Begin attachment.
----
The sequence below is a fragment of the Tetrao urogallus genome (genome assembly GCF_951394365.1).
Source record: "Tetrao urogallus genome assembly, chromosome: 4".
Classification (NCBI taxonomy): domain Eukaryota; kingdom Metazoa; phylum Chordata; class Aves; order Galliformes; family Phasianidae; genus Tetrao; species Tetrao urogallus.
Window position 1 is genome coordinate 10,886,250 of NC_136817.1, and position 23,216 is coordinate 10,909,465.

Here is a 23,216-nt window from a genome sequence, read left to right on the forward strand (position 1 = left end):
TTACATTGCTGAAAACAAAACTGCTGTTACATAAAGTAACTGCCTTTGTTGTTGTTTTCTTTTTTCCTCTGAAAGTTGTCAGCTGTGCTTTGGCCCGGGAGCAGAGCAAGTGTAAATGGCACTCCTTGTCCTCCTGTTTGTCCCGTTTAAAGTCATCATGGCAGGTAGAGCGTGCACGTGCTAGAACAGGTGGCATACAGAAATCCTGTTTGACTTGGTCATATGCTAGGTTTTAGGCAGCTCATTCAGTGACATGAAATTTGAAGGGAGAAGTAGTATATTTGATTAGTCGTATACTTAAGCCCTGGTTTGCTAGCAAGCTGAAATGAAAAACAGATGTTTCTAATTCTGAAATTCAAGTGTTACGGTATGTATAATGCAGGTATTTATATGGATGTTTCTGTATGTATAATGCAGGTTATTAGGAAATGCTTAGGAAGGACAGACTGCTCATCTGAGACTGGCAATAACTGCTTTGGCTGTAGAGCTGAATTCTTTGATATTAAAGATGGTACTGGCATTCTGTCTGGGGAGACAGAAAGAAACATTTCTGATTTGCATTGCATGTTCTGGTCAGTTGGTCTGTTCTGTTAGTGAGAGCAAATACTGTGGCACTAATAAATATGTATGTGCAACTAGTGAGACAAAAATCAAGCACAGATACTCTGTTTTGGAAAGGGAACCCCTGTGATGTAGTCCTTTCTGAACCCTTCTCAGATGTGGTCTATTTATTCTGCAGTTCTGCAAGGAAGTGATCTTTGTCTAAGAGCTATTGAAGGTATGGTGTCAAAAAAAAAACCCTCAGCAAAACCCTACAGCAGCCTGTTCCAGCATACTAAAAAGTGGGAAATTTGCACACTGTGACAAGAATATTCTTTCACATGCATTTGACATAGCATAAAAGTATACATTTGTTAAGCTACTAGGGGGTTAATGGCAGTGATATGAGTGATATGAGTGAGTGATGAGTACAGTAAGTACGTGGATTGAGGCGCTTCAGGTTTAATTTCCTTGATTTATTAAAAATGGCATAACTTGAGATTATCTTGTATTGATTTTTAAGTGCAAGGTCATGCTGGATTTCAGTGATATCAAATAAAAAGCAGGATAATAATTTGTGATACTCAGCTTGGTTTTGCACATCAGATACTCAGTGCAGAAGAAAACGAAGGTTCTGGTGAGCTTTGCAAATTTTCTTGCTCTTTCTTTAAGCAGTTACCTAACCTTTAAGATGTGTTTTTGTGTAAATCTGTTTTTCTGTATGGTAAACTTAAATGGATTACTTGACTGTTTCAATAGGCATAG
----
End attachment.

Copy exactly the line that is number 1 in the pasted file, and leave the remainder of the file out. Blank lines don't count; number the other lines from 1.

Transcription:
The sequence below is a fragment of the Tetrao urogallus genome (genome assembly GCF_951394365.1).